Purchasing a Commercial Property?
Learn the Ins and Outs of Getting a Commercial Real Estate Loan
Whether you’re buying commercial real estate as an investment or for the use of your business, most of the time you’ll have to get a commercial real estate loan unless you have enough capital to cover the entire purchase price (and, most of the time, even if you have adequate capital to cover the purchase price, leveraging your purchase (i.e., getting a loan) is something you’ll always want to consider because it may be better to free up the capital you have on hand to do other deals).
Even in tough economic times, there are countless banks, brokers and services seeking to make commercial real estate loans. This makes for a very competitive environment so even though there is a significant burden on you, the potential borrower, to produce the appropriate documentation to successfully get the loan, the lender is also in it to make a return and therefore will oftentimes want to see the deal through rather than lose it to another competitor. It’s of course critical to know what you’ll need to provide even before you approach a lender about getting a commercial real estate loan.
The following will typically be required for you to get a commercial real estate loan:
Down Payment (or “equity” in the deal)
Although it does happen, it’s extremely rare for an individual or company to secure a commercial real estate loan without, as they say, some of their “own skin in the game.” The lender obviously wants to know you’re serious about holding onto the property and the best way for them to guarantee that is based on how much of your own money is riding on you paying the bank back. Don’t be surprised if you’re expected to put upwards of 35% down to secure a competitive loan.
Commercial real estate loans cost more (i.e., the interest rate is typically higher) than their residential counterparts. This is all of course to do with risk. When lenders are dealing with higher dollar amounts, with people or companies who are taking loans to make money off their property (as opposed to fulfilling a lifelong dream of home ownership), they charge higher interest rates. Just like a residential mortgage, when you buy commercial the lender wants to know that you’ll make good on your payments and what better way to determine your willingness to keep on top of your payments than to look into how you treat your existing (and past) debts.
Historical and Pro forma Operating Statements (investment property only)
You may decide you’re going to put 50% of the purchase price down on a property, you may have the best credit on earth, but at the end of the day if you’re acquiring an investment property and the property is not generating adequate income to cover the loan, there’s only so much a lender’s going to be willing to do. Now, it would be untrue to suggest that whenever you purchase an investment property the lender must see positive income in order to lend. That is an entirely oversimplified way to look at it, but it is fair to say that the lender wants to know how the property has performed from an income standpoint the past several years, and how the property can be expected to perform in the future. And depending on the property’s performance, the lender may want you to tell a better “story” as to how you’re going to get this property to operate better (i.e., produce more income).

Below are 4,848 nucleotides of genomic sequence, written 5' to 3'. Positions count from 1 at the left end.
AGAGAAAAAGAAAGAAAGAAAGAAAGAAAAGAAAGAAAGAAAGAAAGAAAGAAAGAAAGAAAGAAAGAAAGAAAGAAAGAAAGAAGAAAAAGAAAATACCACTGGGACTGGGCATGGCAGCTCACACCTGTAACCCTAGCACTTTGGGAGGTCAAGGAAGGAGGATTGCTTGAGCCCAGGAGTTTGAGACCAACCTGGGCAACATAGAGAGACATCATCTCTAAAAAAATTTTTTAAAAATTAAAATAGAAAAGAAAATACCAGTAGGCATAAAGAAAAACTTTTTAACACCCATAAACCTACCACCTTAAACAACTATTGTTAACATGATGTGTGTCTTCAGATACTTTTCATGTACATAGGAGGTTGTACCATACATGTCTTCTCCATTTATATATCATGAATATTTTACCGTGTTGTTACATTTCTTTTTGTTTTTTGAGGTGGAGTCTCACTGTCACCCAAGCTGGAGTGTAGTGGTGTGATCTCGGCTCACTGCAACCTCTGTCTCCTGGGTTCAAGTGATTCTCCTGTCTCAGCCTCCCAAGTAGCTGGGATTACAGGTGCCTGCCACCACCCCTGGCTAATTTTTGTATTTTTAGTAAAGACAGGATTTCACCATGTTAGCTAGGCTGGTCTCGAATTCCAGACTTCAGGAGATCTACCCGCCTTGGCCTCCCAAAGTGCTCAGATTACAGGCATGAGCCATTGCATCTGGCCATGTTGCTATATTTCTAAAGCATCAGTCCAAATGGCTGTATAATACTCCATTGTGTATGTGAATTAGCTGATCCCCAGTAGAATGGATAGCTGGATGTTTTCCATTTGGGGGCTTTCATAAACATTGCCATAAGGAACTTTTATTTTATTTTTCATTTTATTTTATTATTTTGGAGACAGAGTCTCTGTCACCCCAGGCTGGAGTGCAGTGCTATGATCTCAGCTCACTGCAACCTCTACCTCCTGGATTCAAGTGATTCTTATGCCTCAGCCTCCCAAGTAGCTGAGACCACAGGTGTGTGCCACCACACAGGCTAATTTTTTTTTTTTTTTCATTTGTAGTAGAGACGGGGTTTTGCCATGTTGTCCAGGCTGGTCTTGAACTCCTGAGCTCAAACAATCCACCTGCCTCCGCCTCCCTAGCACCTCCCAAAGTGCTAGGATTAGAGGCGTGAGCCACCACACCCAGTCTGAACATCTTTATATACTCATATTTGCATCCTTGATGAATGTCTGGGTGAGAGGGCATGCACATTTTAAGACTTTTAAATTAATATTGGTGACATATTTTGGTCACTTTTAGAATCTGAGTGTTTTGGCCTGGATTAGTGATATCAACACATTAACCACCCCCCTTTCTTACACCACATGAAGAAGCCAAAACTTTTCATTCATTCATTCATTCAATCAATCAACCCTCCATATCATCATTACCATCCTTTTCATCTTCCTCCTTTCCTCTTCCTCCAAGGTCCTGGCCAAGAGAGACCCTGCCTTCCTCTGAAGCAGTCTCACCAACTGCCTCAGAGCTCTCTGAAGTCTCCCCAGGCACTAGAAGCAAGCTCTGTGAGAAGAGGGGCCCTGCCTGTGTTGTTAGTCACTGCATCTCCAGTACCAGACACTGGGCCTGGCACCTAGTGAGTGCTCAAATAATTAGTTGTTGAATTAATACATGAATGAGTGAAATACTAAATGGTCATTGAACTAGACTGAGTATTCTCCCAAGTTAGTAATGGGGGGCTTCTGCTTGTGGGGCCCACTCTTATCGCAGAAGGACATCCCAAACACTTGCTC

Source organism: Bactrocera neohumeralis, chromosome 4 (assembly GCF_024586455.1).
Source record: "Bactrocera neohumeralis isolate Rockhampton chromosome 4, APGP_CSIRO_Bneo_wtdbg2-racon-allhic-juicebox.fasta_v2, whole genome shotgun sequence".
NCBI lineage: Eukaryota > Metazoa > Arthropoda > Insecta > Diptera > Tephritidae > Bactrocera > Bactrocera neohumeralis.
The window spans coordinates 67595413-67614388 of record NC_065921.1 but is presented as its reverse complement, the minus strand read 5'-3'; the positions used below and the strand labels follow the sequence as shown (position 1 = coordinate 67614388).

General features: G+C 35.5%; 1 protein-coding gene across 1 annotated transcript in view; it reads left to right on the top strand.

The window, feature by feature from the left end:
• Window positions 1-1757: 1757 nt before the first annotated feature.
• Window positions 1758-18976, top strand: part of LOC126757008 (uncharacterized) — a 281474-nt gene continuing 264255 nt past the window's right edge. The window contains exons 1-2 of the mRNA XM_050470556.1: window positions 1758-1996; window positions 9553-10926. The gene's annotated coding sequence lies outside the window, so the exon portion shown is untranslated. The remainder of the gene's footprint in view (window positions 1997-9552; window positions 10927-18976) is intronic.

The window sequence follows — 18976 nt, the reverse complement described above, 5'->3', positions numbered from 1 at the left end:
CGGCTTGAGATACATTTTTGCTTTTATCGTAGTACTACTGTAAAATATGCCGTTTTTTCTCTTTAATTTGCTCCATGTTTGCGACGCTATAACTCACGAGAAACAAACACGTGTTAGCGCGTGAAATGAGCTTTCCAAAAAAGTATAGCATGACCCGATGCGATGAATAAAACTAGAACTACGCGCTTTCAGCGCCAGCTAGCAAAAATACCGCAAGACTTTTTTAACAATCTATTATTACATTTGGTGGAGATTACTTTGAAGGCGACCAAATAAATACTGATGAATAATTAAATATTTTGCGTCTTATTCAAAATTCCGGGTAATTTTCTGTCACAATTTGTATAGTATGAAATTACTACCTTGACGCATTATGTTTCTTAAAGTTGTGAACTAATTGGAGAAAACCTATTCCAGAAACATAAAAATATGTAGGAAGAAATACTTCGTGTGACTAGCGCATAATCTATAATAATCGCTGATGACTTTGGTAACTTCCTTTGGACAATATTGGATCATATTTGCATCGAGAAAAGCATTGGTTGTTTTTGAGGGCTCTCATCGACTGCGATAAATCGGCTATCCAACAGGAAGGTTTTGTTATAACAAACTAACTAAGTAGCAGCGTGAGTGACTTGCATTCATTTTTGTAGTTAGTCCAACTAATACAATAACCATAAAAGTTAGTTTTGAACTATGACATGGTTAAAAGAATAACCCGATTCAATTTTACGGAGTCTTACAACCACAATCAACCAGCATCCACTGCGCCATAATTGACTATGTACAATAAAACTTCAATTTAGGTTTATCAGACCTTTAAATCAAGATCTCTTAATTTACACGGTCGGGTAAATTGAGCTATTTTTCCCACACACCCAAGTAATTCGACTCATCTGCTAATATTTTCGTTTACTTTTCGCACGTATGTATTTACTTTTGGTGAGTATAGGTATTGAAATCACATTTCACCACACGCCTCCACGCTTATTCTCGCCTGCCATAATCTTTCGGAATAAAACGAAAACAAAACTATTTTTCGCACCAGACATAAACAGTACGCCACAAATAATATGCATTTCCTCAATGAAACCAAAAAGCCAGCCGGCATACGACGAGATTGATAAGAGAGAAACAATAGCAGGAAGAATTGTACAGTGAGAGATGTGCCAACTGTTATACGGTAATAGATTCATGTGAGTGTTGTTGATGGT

Business Plan, Performance, Etc. (buying property for business use only)
When you have no intention of using a commercial property to generate income, you’re typically talking about using it as part of your business. When you try and secure a commercial real estate loan for a business, you’ll run into similar questions from the lender about the performance of the business you operate (or are buying) just as you would about the performance of the property you’re buying. The lender will want to know the net income of the business, they’ll want to know that you’re capable of running that type of business, they’ll want to know that there’s a history of generating the types of revenues and profits that will enable you, the borrower, to make your monthly loan payment.
This list is not meant to be exhaustive by any means. Each property comes with its own special nuances, which often dictate lenders asking for additional information for them to even consider making the loan. However, you should, at the least, plan on having the aforementioned information. Commercial real estate loans can take a bit longer to underwrite than the average residential loan so you should expect it to take anywhere from 30 days on the low end all the way up to (and sometimes beyond depending on the complexity of the deal) 90 days.
And remember, this isn’t the same as buying the home of your dreams. Getting a commercial real estate loan is a business decision. Treat it like one. Make sure the loan you get works for you. Don’t be shy about aggressively negotiating for the right deal for your situation. Even though getting commercial real estate financing may not be your expertise, you’re certainly aggressive in your other business dealings so treat this the same and make sure you walk away feeling like you earned the best deal possible.